I have a low pass filter as follows.


simulate this circuit – Schematic created using CircuitLab

Using voltage divider I get

$$\frac{V_{out}}{V_{in}} = \frac{1}{\sqrt{1+(\omega RC)^2}} $$

But now I got a problem. I have been given the property of low pass filter as -3db cut off frequency. How am I supposed to put the value of \$\omega\$ if no frequency is given but only -3db?

If It helps the reader to understand more the question: Actually I have been given two resistors with 1kΩ and 5kΩ and two capacitors with 2nF and 4nF and I have to choose only three of the component, to realize the circuit with -3db cut of frequency. So I came up with this schematic that could also be the possibility.

  • \$\begingroup\$ dB measures level, not frequency. There isn't enough information to give an answer. \$\endgroup\$ – Ignacio Vazquez-Abrams Jul 8 '14 at 16:48
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    \$\begingroup\$ Recall that dB is a ratio (Vout/Vin). \$\endgroup\$ – dext0rb Jul 8 '14 at 16:51
  • \$\begingroup\$ @dext0rb So yo you mean I can replace the value of Vout/Vin with -3 \$\endgroup\$ – Lifestohack Jul 8 '14 at 16:53
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    \$\begingroup\$ No, take a quick minute to review what a decibel is defined as. That is the crux of your problem, I think. \$\endgroup\$ – dext0rb Jul 8 '14 at 16:57
  • \$\begingroup\$ -3dB translates to a Vout/Vin value. You have to do the algebra to separate the \$\omega\$ variable. \$\endgroup\$ – Kaz Jul 8 '14 at 18:42

From the voltage divider rule,

$$\left|\frac{V_{out}}{V_{in}}\right| = \frac{1}{\sqrt{1+(wRC)^2}}$$ Expressing in dB, $$\left|\frac{V_{out}}{V_{in}}\right|_{dB} = 20\log\left(\frac{1}{\sqrt{1+(wRC)^2}}\right)$$

at \$w=1/RC,\$ $$\left|\frac{V_{out}}{V_{in}}\right|_{dB} = 20\log(\frac{1}{\sqrt2}) = -3.01\mathrm{dB}$$

So -3bB frequency is the frequency at which the the voltage gain of the filter falls to \$1/\sqrt2\$ times of the maximum value. For a simple RC low pass filter the -3dB frequency is given by, $$w_c = 2\pi f_c = \frac{1}{RC}$$ or, $$f_c = \frac{1}{2\pi RC}\tag1$$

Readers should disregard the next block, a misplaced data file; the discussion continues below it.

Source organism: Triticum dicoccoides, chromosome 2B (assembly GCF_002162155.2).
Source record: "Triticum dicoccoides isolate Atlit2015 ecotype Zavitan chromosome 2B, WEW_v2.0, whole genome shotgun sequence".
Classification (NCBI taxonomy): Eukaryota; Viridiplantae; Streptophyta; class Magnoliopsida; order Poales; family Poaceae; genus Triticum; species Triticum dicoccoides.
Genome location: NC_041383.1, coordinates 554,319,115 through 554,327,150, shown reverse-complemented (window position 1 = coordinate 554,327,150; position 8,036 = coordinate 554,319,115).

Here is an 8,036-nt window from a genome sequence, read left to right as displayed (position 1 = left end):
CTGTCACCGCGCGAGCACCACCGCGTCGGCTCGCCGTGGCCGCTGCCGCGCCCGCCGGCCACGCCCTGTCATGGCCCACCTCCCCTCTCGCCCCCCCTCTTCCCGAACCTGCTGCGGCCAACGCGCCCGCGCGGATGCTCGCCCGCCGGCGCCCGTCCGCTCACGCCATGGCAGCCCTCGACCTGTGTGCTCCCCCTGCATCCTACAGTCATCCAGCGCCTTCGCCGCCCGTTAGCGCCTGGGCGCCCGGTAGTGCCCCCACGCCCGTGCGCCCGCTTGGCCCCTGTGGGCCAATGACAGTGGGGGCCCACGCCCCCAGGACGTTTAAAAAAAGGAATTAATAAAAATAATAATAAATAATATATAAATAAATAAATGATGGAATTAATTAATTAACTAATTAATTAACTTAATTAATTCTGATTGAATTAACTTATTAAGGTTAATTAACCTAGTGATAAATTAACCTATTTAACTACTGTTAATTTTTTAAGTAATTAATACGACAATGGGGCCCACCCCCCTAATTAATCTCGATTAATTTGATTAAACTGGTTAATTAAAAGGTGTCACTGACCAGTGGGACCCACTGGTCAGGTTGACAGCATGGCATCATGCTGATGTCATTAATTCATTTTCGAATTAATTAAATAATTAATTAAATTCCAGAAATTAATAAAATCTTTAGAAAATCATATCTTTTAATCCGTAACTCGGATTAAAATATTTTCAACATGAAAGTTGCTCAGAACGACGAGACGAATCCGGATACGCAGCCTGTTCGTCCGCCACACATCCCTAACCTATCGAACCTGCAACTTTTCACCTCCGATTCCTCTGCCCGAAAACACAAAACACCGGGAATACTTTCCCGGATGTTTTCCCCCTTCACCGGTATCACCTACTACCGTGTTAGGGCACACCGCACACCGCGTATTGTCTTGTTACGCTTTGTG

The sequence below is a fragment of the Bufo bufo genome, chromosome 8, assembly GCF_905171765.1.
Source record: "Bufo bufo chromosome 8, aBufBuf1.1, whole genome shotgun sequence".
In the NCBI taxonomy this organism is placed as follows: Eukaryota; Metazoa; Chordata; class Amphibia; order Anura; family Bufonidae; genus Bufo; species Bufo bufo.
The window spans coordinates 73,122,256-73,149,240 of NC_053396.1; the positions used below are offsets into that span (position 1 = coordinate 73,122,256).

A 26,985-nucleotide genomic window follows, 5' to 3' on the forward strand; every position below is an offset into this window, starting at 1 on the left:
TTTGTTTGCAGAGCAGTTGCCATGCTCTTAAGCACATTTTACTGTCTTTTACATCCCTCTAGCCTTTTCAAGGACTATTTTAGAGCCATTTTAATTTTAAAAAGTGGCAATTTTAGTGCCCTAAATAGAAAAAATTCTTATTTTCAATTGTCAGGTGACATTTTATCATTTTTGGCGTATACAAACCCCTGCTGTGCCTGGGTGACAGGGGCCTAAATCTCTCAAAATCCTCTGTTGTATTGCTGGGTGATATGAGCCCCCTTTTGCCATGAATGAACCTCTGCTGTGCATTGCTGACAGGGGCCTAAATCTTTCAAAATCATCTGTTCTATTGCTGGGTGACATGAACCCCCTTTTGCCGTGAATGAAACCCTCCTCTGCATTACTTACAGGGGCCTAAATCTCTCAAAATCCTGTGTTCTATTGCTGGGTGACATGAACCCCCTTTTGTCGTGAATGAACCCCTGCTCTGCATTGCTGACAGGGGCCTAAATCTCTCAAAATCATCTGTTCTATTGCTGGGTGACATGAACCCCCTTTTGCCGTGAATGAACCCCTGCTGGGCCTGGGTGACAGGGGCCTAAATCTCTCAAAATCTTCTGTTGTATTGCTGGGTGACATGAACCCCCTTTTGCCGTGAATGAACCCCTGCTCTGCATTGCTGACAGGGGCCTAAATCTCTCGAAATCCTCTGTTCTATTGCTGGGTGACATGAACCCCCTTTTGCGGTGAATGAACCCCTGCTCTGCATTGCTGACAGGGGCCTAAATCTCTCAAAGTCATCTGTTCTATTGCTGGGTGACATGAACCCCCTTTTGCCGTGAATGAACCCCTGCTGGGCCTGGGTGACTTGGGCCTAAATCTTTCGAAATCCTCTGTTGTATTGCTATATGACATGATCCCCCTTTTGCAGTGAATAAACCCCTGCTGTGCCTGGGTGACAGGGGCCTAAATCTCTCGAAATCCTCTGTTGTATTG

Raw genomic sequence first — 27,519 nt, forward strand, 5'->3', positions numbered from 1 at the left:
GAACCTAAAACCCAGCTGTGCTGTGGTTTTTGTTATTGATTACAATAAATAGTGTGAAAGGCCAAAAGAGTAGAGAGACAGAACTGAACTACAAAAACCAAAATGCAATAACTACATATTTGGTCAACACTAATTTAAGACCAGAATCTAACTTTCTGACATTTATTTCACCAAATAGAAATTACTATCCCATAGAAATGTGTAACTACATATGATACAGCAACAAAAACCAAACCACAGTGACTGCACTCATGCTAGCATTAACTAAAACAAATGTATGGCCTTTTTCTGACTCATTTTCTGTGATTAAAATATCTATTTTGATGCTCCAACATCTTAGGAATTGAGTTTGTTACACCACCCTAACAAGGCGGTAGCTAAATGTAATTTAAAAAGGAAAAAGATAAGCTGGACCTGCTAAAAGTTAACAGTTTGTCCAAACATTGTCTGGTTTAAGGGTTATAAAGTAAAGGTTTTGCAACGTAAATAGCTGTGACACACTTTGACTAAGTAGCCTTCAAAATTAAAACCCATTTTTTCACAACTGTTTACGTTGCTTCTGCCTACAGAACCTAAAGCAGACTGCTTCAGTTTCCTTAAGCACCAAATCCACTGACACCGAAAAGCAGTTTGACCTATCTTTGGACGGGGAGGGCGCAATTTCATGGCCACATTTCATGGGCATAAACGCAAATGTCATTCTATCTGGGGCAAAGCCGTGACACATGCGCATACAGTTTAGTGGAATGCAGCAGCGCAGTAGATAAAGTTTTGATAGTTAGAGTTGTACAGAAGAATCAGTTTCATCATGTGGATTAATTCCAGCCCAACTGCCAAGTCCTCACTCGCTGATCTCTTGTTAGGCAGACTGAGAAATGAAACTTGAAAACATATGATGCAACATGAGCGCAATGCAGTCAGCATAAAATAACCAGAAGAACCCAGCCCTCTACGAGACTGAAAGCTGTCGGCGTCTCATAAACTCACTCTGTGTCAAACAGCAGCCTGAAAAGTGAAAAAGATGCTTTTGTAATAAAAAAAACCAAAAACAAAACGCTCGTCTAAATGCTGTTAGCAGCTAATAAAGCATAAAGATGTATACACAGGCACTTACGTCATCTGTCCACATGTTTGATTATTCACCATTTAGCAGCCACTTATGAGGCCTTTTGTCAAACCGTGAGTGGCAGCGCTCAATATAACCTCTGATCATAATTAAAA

So if you are asked to design a low pass filter with -3dB frequency = \$f_c\$, choose the value of R and C such that it satisfies equation (1).

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    \$\begingroup\$ Kinda spoonfed this one... \$\endgroup\$ – dext0rb Jul 8 '14 at 16:59
  • \$\begingroup\$ Good. Note that it's not exactly -3dB, but close. \$\endgroup\$ – Spehro Pefhany Jul 8 '14 at 17:02
  • \$\begingroup\$ @dext0rb I thought this is better than giving an answer \$f=(2\pi RC)^{-1}\$ directly. \$\endgroup\$ – nidhin Jul 8 '14 at 17:27
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    \$\begingroup\$ @SpehroPefhany not exactly -3dB, but it probably is exactly what people usually mean when they say "-3dB", which is exactly "half" (even though "half" is more like -3.010299956639812 dB). \$\endgroup\$ – Phil Frost Jul 8 '14 at 18:16

$$ \omega = 2 \pi f $$

You can also get the required values for C and R for a -3dB point at a frequency \$f\$ by the formula:

$$ f = \frac{ 1 }{ 2\pi R C } $$

\$f\$ is your -3dB frequency.

  • \$\begingroup\$ Can I directly substitute the value of f as 3 and insert in that formula to get R*C \$\endgroup\$ – Lifestohack Jul 8 '14 at 16:50
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    \$\begingroup\$ Were you told the -3 dB freuquency is 3 Hz? \$\endgroup\$ – The Photon Jul 8 '14 at 16:52
  • \$\begingroup\$ @ThePhoton Nope. I have to choose the value of register and capacitor so that the circuit will be realized at -3db cut off frequency. \$\endgroup\$ – Lifestohack Jul 8 '14 at 17:20
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    \$\begingroup\$ No matter what values of R and C you choose, your circuit will have a 3-dB cutoff frequency. The question is, what do you want that frequency to be? Different R and C values will give -3 dB at different frequencies, according to the formula given in these answers. \$\endgroup\$ – The Photon Jul 8 '14 at 17:21

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